|Fleet-fingered: Ninety-six-year-old Vietnamese artist, Vinh Bao, teaches BBC's Working Lives presenter, Justin Rowlatt, how to play the Vietnamese zither. — Photo courtesy of BBC's Vietnam Direct
HA NOI (VNS)— Viet Nam has hit the airwaves in a new season of BBC programmes called Vietnam Direct, which is showcasing the country's transition into a dynamic dragon economy within Asia.
Beginning last Sunday, the series features several topics including the recovery from the devastating effects of Agent Orange; the rise of youth culture; the role of the workforce in Viet Nam's economic growth; and the latest technologies in the country's transport system.
Some of these topics have already received airtime in other BBC shows, including One Square Mile, Working Lives, Fast Track and Click.
"The BBC's unrivalled network of journalists explores the issues faced by a country and its people – from the economic opportunities and challenges to living life at every level of society; from its traditions and history to future plans and innovations," said a press release from the BBC.
In One Square Mile, BBC reporters travelled to Da Nang – a dynamic city in central Viet Nam that is re-inventing itself as financial and technical hub. The segment also told the story of families who, for two generations, have lived amongst the highest concentration of the toxic Agent Orange in the world.
The network's business segment Click recently featured HCM City's famous start-up culture, while in Working Lives, BBC journalists stepped into the shoes of five Vietnamese workers from across the wealth spectrum, speaking to the female CEO of dairy giant, Vinamilk; a 96-year-old teacher of the zither and recent graduates seeking hi-tech jobs in the region.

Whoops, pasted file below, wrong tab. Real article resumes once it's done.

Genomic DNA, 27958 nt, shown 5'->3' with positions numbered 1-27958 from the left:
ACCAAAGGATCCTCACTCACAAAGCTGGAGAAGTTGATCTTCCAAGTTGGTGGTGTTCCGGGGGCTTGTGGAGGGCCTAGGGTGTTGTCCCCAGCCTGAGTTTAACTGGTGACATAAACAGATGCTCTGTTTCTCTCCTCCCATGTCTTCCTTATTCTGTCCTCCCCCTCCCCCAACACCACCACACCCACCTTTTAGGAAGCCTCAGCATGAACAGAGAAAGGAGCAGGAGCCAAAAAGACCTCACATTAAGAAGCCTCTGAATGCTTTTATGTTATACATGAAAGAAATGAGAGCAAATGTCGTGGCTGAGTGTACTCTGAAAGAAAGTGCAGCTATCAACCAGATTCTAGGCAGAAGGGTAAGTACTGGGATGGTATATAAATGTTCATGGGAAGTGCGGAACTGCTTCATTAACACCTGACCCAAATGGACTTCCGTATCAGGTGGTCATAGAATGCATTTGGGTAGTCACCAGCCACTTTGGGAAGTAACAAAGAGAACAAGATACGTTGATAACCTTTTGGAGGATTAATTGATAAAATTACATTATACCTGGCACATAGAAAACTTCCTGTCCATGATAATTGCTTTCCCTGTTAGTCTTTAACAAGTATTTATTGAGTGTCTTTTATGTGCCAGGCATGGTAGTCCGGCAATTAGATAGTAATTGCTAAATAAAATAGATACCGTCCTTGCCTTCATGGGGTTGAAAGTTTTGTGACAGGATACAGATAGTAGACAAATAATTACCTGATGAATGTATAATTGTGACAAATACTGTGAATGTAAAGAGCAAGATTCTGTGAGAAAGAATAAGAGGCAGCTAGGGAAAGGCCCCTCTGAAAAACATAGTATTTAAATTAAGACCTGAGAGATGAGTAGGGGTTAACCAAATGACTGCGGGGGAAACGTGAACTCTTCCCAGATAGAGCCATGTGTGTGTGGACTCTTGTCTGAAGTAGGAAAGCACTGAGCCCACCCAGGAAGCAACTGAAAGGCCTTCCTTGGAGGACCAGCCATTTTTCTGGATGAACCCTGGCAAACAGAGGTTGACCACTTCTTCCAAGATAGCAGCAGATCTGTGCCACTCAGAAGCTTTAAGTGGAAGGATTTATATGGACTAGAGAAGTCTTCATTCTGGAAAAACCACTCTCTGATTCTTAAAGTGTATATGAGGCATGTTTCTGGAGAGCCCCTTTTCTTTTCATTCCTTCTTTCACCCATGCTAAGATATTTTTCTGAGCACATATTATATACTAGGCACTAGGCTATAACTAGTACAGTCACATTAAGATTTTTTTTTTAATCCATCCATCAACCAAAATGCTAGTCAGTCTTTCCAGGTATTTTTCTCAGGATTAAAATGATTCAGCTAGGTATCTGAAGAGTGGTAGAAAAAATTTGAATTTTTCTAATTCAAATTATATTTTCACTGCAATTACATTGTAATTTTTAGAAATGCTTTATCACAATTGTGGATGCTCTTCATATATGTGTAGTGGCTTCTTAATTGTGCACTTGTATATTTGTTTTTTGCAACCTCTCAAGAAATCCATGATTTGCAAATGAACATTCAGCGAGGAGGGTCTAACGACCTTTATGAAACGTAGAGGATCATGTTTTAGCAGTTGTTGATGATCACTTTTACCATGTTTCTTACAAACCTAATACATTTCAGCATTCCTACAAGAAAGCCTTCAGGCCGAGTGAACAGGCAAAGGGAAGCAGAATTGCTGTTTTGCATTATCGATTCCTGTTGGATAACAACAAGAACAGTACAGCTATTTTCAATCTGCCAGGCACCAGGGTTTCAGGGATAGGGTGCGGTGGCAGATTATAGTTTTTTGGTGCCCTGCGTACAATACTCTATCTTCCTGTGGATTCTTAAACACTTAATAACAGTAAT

The segment also discussed the nature of the country's workforce and its potential to transform one of the fastest growing, emerging economies into a modern and industrialised economy. Meanwhile, Fast Track explored different aspects of Viet Nam's history; ranging from American War bunkers buried beneath Ha Noi's top hotel, to the fine art of making noodles in ancient Hoi An.
The network also has a number of segments exploring the country's habitats and wildlife with one BBC reporter staking out famous beaches to watch sea turtles.
Vietnamese experts believe the broadcast will give global audiences a positive look into Viet Nam's social and economic development. — VNS